When questioned if Singaporean fiction has a distinctive mark, both speakers expressed similar uncertainty. Mrs Jaswal commended that we spend a lot of time questioning what is SingLit, what is Singaporean, although she coyly noted that “we don’t get too many answers”. While she described the process of going around in circles as frustrating, she expressed that it was a good thing, as it meant that we were still “finding our identity, being defined”, adding that we are “quite dynamic in a way”.  She recognised that Singapore is a very dynamic society, being a transient place for a lot of people.  

Elaborating on her point that change is a very significant part of the Singaporean experience, she shared that people who have lived here for many generations have seen Singapore changing very rapidly and the Singaporean identity will continue to change. Rejecting a permanent idea or singular definition of what constitutes the Singaporean identity, she compares many Singaporeans’ generalisation of our experience to stereotyping- that we do it to save time. On an inspirational note, she proudly proclaims that our literature reminds us that Singapore is a dynamic society that cannot be pinpointed and defies definition.

Do you have to write about Singapore for it to be Singaporean literature? If a foreigner writes about Singapore is that considered Singapore literature? These were some of the thought provoking questions posited by Mrs Jaswal.  

On the topic of SingLit, they shared their interaction, or rather their lack of interaction with SingLit. Mrs Jaswal acknowledged that growing up, Singapore felt like an offshoot of something else. All she had was looking outwards, usually to the West. The reading she did reflected that, as she shared that SingLit was not made available to them the same way it was made to us. She observed a hierarchy of what we were told to read.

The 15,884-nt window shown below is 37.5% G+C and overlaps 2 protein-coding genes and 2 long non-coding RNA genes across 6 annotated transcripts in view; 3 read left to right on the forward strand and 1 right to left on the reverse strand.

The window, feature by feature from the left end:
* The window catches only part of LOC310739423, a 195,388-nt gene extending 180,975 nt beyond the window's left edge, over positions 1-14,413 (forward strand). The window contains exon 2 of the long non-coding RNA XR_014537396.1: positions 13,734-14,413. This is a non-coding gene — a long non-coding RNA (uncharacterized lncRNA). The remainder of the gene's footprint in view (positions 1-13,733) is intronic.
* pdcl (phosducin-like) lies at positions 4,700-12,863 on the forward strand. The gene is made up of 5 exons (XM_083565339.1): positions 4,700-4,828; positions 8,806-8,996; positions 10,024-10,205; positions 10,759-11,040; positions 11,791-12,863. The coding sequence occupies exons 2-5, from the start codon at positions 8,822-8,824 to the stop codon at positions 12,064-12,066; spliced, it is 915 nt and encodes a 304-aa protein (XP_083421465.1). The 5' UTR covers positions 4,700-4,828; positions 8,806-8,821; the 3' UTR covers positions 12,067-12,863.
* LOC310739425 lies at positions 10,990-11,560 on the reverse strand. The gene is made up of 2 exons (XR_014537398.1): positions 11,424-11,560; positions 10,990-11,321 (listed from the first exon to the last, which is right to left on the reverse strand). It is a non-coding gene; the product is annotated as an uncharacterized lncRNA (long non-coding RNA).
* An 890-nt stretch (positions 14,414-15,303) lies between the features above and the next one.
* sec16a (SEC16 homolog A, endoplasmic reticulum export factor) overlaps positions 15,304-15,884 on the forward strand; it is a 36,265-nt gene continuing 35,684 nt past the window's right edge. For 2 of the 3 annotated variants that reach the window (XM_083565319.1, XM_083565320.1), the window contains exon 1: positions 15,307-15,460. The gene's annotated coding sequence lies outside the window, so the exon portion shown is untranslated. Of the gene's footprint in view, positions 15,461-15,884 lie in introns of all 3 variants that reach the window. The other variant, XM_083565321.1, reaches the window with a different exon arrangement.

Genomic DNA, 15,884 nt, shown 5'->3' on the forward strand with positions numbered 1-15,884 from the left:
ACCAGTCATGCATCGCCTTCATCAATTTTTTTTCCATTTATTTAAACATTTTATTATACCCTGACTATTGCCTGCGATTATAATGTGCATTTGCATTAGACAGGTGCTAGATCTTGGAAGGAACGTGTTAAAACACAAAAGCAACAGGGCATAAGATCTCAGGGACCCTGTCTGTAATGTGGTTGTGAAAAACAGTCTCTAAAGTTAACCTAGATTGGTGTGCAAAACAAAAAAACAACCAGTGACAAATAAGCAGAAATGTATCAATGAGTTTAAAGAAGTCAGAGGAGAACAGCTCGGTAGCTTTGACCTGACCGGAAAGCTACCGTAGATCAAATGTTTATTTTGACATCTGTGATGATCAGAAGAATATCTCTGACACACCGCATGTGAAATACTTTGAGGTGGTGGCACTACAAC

Mx. Yang had similar thoughts, sharing that there was no malicious pushing away of SingLit, just no consideration was given to it, and the problem was compounded by it not being accessible. They recognised a heavy emphasis on the Western canon instead. Their personal anecdote captured their sentiments perfectly, as they shared that it was only in university that they saw and were surprised by SingLit being treated as worthy of critical analysis and dissection. On a more optimistic note, Mrs Jaswal quipped that currently, our diversified identity allows SingLit to defy definition and span many genres. She added that it was actually very freeing to be a Singaporean writer, as one had no responsibility to carry or push for a certain identity in their work.

Questioned about inspirations that their Singaporean experiences have provided them, Mrs Jaswal centred in on the quote, “it would have been really really difficult to grow up Indian in Singapore”. Elaborating on what it meant, she shared that it was there were so many layers of rules, with strict parents, kiasu culture, difficult schools and a small competitive country likened to a pressure cooker, humorously adding that there were “certain unwritten rules that you didn’t know (were) there until you broke them”. She acknowledged that these led her to question a lot of things, such as wider authority, Singaporean culture, kiasuness, and the idea that one has to strive and compete, that being Singaporean meant being a part of the rat race. Drawing on her experiences with the layers of authoritarianism in her life, she offered the reason that she wrote- “recreating the world in your favour”.